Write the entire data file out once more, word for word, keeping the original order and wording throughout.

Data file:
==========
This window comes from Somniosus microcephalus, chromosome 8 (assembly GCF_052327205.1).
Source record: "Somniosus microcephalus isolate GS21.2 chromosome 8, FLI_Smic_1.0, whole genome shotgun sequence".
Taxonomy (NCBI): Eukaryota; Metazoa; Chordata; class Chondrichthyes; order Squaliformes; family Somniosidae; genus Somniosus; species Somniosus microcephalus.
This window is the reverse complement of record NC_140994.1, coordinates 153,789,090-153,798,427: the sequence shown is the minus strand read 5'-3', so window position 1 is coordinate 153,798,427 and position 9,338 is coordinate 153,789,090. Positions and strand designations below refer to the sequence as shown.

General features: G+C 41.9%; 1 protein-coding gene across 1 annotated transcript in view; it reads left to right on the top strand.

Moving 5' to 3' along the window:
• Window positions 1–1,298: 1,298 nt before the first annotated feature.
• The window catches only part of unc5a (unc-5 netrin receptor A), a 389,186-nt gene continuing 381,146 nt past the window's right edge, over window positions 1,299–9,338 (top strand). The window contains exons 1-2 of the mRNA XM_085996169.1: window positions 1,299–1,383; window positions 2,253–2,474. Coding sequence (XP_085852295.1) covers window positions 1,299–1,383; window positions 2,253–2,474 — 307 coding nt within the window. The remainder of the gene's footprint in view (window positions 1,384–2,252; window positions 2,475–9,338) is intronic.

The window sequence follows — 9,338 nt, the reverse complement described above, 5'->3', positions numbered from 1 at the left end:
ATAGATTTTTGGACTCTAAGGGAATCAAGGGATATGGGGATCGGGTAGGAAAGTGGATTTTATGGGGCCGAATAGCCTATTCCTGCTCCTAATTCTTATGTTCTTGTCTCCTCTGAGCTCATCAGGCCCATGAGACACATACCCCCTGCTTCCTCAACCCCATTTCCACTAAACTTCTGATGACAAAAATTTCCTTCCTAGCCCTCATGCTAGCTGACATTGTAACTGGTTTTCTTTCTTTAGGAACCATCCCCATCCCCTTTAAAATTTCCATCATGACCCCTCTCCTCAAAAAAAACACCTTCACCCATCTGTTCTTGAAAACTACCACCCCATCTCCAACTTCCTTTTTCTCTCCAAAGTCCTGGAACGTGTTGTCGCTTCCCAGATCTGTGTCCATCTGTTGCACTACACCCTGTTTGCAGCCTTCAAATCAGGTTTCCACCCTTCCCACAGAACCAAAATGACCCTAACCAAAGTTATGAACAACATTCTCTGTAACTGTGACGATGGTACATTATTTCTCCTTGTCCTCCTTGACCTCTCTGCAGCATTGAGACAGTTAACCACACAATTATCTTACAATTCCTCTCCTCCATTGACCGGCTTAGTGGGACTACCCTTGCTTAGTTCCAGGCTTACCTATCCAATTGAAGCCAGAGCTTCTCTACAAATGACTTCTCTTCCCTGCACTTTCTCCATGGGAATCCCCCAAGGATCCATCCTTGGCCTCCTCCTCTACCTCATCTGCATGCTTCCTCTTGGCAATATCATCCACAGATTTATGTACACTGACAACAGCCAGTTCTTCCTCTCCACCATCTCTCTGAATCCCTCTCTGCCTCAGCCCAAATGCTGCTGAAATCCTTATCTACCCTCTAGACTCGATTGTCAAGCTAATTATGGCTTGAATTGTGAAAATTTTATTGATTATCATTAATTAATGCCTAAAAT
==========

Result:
This window comes from Somniosus microcephalus, chromosome 8 (assembly GCF_052327205.1).
Source record: "Somniosus microcephalus isolate GS21.2 chromosome 8, FLI_Smic_1.0, whole genome shotgun sequence".
Taxonomy (NCBI): Eukaryota; Metazoa; Chordata; class Chondrichthyes; order Squaliformes; family Somniosidae; genus Somniosus; species Somniosus microcephalus.
This window is the reverse complement of record NC_140994.1, coordinates 153,789,090-153,798,427: the sequence shown is the minus strand read 5'-3', so window position 1 is coordinate 153,798,427 and position 9,338 is coordinate 153,789,090. Positions and strand designations below refer to the sequence as shown.

General features: G+C 41.9%; 1 protein-coding gene across 1 annotated transcript in view; it reads left to right on the top strand.

Moving 5' to 3' along the window:
• Window positions 1–1,298: 1,298 nt before the first annotated feature.
• The window catches only part of unc5a (unc-5 netrin receptor A), a 389,186-nt gene continuing 381,146 nt past the window's right edge, over window positions 1,299–9,338 (top strand). The window contains exons 1-2 of the mRNA XM_085996169.1: window positions 1,299–1,383; window positions 2,253–2,474. Coding sequence (XP_085852295.1) covers window positions 1,299–1,383; window positions 2,253–2,474 — 307 coding nt within the window. The remainder of the gene's footprint in view (window positions 1,384–2,252; window positions 2,475–9,338) is intronic.

The window sequence follows — 9,338 nt, the reverse complement described above, 5'->3', positions numbered from 1 at the left end:
ATAGATTTTTGGACTCTAAGGGAATCAAGGGATATGGGGATCGGGTAGGAAAGTGGATTTTATGGGGCCGAATAGCCTATTCCTGCTCCTAATTCTTATGTTCTTGTCTCCTCTGAGCTCATCAGGCCCATGAGACACATACCCCCTGCTTCCTCAACCCCATTTCCACTAAACTTCTGATGACAAAAATTTCCTTCCTAGCCCTCATGCTAGCTGACATTGTAACTGGTTTTCTTTCTTTAGGAACCATCCCCATCCCCTTTAAAATTTCCATCATGACCCCTCTCCTCAAAAAAAACACCTTCACCCATCTGTTCTTGAAAACTACCACCCCATCTCCAACTTCCTTTTTCTCTCCAAAGTCCTGGAACGTGTTGTCGCTTCCCAGATCTGTGTCCATCTGTTGCACTACACCCTGTTTGCAGCCTTCAAATCAGGTTTCCACCCTTCCCACAGAACCAAAATGACCCTAACCAAAGTTATGAACAACATTCTCTGTAACTGTGACGATGGTACATTATTTCTCCTTGTCCTCCTTGACCTCTCTGCAGCATTGAGACAGTTAACCACACAATTATCTTACAATTCCTCTCCTCCATTGACCGGCTTAGTGGGACTACCCTTGCTTAGTTCCAGGCTTACCTATCCAATTGAAGCCAGAGCTTCTCTACAAATGACTTCTCTTCCCTGCACTTTCTCCATGGGAATCCCCCAAGGATCCATCCTTGGCCTCCTCCTCTACCTCATCTGCATGCTTCCTCTTGGCAATATCATCCACAGATTTATGTACACTGACAACAGCCAGTTCTTCCTCTCCACCATCTCTCTGAATCCCTCTCTGCCTCAGCCCAAATGCTGCTGAAATCCTTATCTACCCTCTAGACTCGATTGTCAAGCTAATTATGGCTTGAATTGTGAAAATTTTATTGATTATCATTAATTAATGCCTAAAAT